Archived Posts from this Category
Archived Posts from this Category
The last two centuries of human evolution have been driven by “Economies of Scale”. Bigger is better, centralized infrastructure and distribution. My friend Gunter Pauli suggests a different model for the 21st century and beyond based on the notion of “economies of scope”:
Fish is healthy and proteine rich, but human appetite can hardly be satisfied only with fish caught from the oceans. On the other hand, the many fishes squeezed together in aquaculture lead to eutrophication of the ponds and surroundings due to the high amounts of fish feed and feces.
China has a long tradition of sustainable aquaculture. Professor George Chan has studied the production methods in the rural areas of his homeland and learned how to combine fish ponds and piggery in an intelligent manner. The pig maure is lead through algae ponds where benthos and plancton is raised which serves as feed for the fishes. The grass on the dikes is used as animal feed as well.
The result is a cycle of nutrients which involves all five kingdoms of nature. Without any additional fishfeed, the productivity achieved is lower if you only account for fish, but as there is also pork and vegetables, the business is competitive and economically sustainable. A new aquaculture model which uses economies of scope: This is how Blue Economy works.
More at http://www.blueeconomy.de/
Nothing is more fundamental to sustainability than food. Thanks to a link passed on by my friend Ben de Vries, I recommend checking out the growing Slow Food movement:
Slow Food is good, clean and fair food. We believe that the food we eat should taste good; that it should be produced in a clean way that does not harm the environment, animal welfare or our health; and that food producers should receive fair compensation for their work.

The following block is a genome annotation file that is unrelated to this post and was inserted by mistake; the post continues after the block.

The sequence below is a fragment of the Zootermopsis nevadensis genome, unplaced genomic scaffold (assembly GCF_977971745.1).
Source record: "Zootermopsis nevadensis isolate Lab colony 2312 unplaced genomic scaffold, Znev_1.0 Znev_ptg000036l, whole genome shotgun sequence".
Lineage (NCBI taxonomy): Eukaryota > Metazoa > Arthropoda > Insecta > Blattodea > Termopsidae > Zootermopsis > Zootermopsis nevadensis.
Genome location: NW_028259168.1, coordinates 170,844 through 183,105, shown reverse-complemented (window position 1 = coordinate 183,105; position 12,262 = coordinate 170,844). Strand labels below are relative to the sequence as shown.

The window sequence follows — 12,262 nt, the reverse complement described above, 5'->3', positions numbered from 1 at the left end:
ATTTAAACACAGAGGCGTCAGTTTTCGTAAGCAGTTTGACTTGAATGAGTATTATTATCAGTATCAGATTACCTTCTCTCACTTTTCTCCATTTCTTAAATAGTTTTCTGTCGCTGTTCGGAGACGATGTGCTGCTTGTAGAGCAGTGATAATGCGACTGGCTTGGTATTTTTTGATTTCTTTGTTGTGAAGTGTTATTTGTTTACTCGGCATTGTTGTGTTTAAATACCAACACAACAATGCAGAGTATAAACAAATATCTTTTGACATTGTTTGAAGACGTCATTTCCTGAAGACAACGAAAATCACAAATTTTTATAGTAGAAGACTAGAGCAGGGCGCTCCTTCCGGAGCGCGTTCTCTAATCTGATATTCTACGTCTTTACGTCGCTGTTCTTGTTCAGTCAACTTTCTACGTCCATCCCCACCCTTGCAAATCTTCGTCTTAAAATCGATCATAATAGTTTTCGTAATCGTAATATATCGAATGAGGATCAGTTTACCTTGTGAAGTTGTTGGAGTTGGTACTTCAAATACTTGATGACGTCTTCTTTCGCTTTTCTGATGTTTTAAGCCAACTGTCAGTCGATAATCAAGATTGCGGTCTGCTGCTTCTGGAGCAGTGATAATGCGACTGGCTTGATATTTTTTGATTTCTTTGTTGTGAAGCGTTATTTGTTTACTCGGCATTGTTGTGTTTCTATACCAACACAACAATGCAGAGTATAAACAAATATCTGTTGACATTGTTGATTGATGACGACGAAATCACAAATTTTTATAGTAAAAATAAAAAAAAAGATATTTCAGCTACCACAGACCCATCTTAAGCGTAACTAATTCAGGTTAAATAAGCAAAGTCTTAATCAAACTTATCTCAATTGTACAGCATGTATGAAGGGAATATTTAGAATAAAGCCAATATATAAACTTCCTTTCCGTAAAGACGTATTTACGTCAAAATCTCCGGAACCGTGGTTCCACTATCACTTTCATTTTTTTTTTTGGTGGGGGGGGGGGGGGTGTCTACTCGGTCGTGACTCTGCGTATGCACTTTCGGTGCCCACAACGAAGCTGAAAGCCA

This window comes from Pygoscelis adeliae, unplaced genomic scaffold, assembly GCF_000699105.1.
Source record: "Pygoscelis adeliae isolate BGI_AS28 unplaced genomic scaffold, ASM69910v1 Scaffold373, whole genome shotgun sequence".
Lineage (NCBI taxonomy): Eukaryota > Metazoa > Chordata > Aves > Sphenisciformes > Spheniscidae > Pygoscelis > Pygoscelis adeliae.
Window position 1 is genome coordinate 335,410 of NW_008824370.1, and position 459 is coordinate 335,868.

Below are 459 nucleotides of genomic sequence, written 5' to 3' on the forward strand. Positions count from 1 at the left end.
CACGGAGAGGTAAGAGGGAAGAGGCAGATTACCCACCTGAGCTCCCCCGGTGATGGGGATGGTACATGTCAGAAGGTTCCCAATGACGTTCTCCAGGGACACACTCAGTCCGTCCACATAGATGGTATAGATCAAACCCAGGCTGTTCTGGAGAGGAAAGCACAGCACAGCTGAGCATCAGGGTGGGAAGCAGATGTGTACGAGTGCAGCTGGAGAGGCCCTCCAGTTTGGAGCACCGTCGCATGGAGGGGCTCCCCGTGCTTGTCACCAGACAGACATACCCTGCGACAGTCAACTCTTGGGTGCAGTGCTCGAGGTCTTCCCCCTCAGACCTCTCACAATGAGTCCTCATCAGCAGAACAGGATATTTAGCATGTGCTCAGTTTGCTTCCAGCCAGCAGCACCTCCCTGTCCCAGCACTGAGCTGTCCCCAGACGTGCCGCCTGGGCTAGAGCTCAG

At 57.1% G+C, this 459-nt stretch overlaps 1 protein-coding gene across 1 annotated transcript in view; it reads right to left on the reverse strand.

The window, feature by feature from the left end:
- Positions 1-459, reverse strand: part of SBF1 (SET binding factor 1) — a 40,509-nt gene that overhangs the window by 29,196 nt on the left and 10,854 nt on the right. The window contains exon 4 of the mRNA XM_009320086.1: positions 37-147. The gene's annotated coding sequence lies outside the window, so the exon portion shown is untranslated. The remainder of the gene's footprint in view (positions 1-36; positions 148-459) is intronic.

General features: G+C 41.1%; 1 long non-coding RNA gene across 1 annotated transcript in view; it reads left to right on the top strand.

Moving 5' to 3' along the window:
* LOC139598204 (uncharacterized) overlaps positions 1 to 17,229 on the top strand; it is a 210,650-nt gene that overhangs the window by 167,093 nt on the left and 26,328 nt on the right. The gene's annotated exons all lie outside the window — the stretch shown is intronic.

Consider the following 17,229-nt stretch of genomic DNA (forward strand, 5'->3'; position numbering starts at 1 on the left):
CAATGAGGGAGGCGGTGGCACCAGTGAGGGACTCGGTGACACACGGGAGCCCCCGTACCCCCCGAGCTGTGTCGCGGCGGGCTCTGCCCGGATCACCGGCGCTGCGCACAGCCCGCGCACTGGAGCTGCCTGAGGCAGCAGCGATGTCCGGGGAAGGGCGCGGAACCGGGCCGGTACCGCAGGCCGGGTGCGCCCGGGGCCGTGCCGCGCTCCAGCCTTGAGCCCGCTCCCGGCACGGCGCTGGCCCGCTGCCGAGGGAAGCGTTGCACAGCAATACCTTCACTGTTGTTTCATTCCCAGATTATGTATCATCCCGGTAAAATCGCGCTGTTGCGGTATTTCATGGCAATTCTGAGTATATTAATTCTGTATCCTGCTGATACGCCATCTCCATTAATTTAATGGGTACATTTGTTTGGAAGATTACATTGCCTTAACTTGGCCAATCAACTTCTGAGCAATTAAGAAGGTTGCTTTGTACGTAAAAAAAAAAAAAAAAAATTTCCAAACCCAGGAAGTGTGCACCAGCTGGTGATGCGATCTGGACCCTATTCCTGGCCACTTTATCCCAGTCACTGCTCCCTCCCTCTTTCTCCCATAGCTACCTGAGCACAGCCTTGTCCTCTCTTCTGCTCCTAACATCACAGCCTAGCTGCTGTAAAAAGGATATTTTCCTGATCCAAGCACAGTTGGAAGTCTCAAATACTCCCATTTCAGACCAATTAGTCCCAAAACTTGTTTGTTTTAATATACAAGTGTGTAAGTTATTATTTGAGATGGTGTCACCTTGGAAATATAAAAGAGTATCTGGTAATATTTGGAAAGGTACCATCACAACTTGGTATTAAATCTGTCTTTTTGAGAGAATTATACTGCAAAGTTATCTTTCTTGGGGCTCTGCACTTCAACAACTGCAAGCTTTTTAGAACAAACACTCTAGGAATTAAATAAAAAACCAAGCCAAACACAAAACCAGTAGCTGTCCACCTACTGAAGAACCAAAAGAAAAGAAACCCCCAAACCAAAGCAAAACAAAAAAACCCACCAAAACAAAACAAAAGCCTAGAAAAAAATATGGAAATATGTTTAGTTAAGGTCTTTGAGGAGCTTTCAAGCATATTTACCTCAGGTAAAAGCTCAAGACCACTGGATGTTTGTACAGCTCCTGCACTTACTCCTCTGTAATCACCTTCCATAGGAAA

Every day presents multiple opportunities to slow down and taste real food. Try it today!
As a kid I tended a sizable vegetable garden. I don’t know what inspired me (a suburban kid) to till the backyard soil at age 10. But I loved the work and the joy of fresh, local food stuck with me. It was also the beginning of my entrepreneurial life as I sold produce to neighbors.
Most people have lost touch with food and farms, and this event will create a space in which we can celebrate, explore, and educate ourselves about food that is delicious, ecologically sustainable and socially just.
Slow Food Nation inspires and empowers Americans to build a food system that is good, clean and fair.
The world’s most pressing questions regarding health, culture, the environment, education, social justice and the global economy are all deeply connected to the food we eat and how it is produced.
Slow Food Nation is an event at the center of a movement with national impact and global implications. It will engage tens of thousands of attendees in learning how everyday choices affect our wellbeing, our culture and the health of the planet.
The event will be held from August 29 to September 1, 2008 in San Francisco, and will bring hundreds of farmers and food artisans from across the country to present an extraordinary range of foods and preparation techniques. It will offer activities for all ages, including food, music, talks, forums, workshops, films and exhibits, all highlighting food that supports an agricultural system that is good, clean and fair.
More at www.slowfoodnation.org
Put it in your calendar now!